Bradley’s Buzz: The reborn Braves have sworn off losing

Atlanta Braves celebrates the win against the Pittsburgh Pirates 5-3 at Truist Park on Sunday, June 12, 2022. Braves complete sweep against the Pirates, extending the winning streak to 11. Miguel Martinez / miguel.martinezjimenez@ajc.com

Credit: Miguel Martinez / miguel.martinezjimenez@ajc.com

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Atlanta Braves celebrates the win against the Pittsburgh Pirates 5-3 at Truist Park on Sunday, June 12, 2022. Braves complete sweep against the Pirates, extending the winning streak to 11. Miguel Martinez / miguel.martinezjimenez@ajc.com

Credit: Miguel Martinez / miguel.martinezjimenez@ajc.com

On June 1, general manager Alex Anthopoulos spoke with The Atlanta Journal-Constitution about the Braves, who were 23-27. “The talent on this club speaks for itself,” Anthopoulos said. The Braves haven’t lost since. Talk about calling your shot.

They’ve won 11 games in succession. They’ve cut the Mets’ lead, which had grown to 10.5 games, nearly in half. They’re .002 percentage points behind the Giants for the second (of three) wild cards. FanGraphs gives the Braves an 83.9% chance of making the playoffs.

On June 1, Anthopoulos expressed no great concern. “You really don’t overweight small sample sizes,” he said.

Then: “You just know that over the course of six months, it’s going to balance out.”

The balancing has begun. The Braves ranks eighth in the majors in runs, sixth in OPS. William Contreras and Michael Harris, summoned from the minors, have become major contributors. Dansby Swanson, no longer leading MLB in strikeouts, is having an All-Star year. Among National League pitchers who have worked 30 innings, Spencer Strider is ninth in ERA; Kyle Wright is 13th, Max Fried 15th.

As of June 1, the Braves hadn’t won even three in a row. That’s ancient history. They look like the Braves again. They won’t finish below .500. They won’t miss the playoffs. They’re still really good.

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About the one cause for pause

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Atlanta Braves GM Alex Anthopoulos introduces newly acquired All-Star first baseman Matt Olson, signed to an eight-year, $168 million deal that runs through the 2029 season, at his press conference during Spring Training at CoolToday Park on Tuesday, March 15, 2022, in North Port. Curtis Compton / Curtis.Compton@ajc.com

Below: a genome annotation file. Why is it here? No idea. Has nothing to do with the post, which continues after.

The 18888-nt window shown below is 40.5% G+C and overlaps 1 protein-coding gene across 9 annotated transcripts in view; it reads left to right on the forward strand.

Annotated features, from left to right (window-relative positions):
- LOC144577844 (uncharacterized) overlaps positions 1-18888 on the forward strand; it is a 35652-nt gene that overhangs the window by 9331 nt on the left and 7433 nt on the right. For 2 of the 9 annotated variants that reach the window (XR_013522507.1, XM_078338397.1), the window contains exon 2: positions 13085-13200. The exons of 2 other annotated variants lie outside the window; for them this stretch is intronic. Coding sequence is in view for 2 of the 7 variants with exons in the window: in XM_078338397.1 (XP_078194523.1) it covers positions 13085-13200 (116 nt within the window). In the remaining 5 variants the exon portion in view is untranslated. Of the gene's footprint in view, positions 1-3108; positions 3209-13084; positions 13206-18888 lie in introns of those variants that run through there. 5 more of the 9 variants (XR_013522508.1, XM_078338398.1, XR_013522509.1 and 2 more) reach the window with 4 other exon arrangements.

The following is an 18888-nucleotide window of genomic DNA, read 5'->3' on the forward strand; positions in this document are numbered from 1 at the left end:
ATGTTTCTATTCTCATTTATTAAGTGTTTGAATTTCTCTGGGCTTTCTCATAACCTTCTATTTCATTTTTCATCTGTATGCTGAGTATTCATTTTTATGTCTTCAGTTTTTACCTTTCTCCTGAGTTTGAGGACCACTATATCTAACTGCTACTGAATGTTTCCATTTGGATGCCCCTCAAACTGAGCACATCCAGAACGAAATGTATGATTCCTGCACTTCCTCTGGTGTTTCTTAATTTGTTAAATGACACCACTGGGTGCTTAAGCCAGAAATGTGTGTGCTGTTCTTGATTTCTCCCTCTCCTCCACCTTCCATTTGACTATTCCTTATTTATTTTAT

Credit: Curtis Compton / Curtis.Compton@ajc.com

Atlanta Braves GM Alex Anthopoulos introduces newly acquired All-Star first baseman Matt Olson, signed to an eight-year, $168 million deal that runs through the 2029 season, at his press conference during Spring Training at CoolToday Park on Tuesday, March 15, 2022, in North Port.  Curtis Compton / Curtis.Compton@ajc.com

Credit: Curtis Compton / Curtis.Compton@ajc.com

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Atlanta Braves GM Alex Anthopoulos introduces newly acquired All-Star first baseman Matt Olson, signed to an eight-year, $168 million deal that runs through the 2029 season, at his press conference during Spring Training at CoolToday Park on Tuesday, March 15, 2022, in North Port. Curtis Compton / Curtis.Compton@ajc.com

Credit: Curtis Compton / Curtis.Compton@ajc.com

Credit: Curtis Compton / Curtis.Compton@ajc.com

The 11 consecutive victories have come against teams below .500. The Mets, meanwhile, just went 5-5 on the road against the Dodgers, Padres and Angels. Over the course of a season, schedules tend to even out. That’s not meant to frighten anyone. It’s just a fact.

We return, yet again, to track records. The Braves have won the NL East four years running. They came within a game of the World Series in 2020 after their rotation came apart in September. They won the World Series in 2021 after buying a whole new outfield at the trade deadline.

They’re adept at problem-solving. Their GM has faith in them. They have faith in their GM. Strange things happen in baseball, but it would take many strange things to keep this team from playing into October.

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About the Big Apple

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Jimmy Fallon waves a shirt during Game 5 of the NHL Hockey Stanley Cup playoffs Eastern Conference Finals between the New York Rangers and the Tampa Bay Lightning, Thursday, June 9, 2022, in New York (AP Photo/Adam Hunger)

Credit: Adam Hunger

Jimmy Fallon waves a shirt during Game 5 of the NHL Hockey Stanley Cup playoffs Eastern Conference Finals between the New York Rangers and the Tampa Bay Lightning, Thursday, June 9, 2022, in New York (AP Photo/Adam Hunger)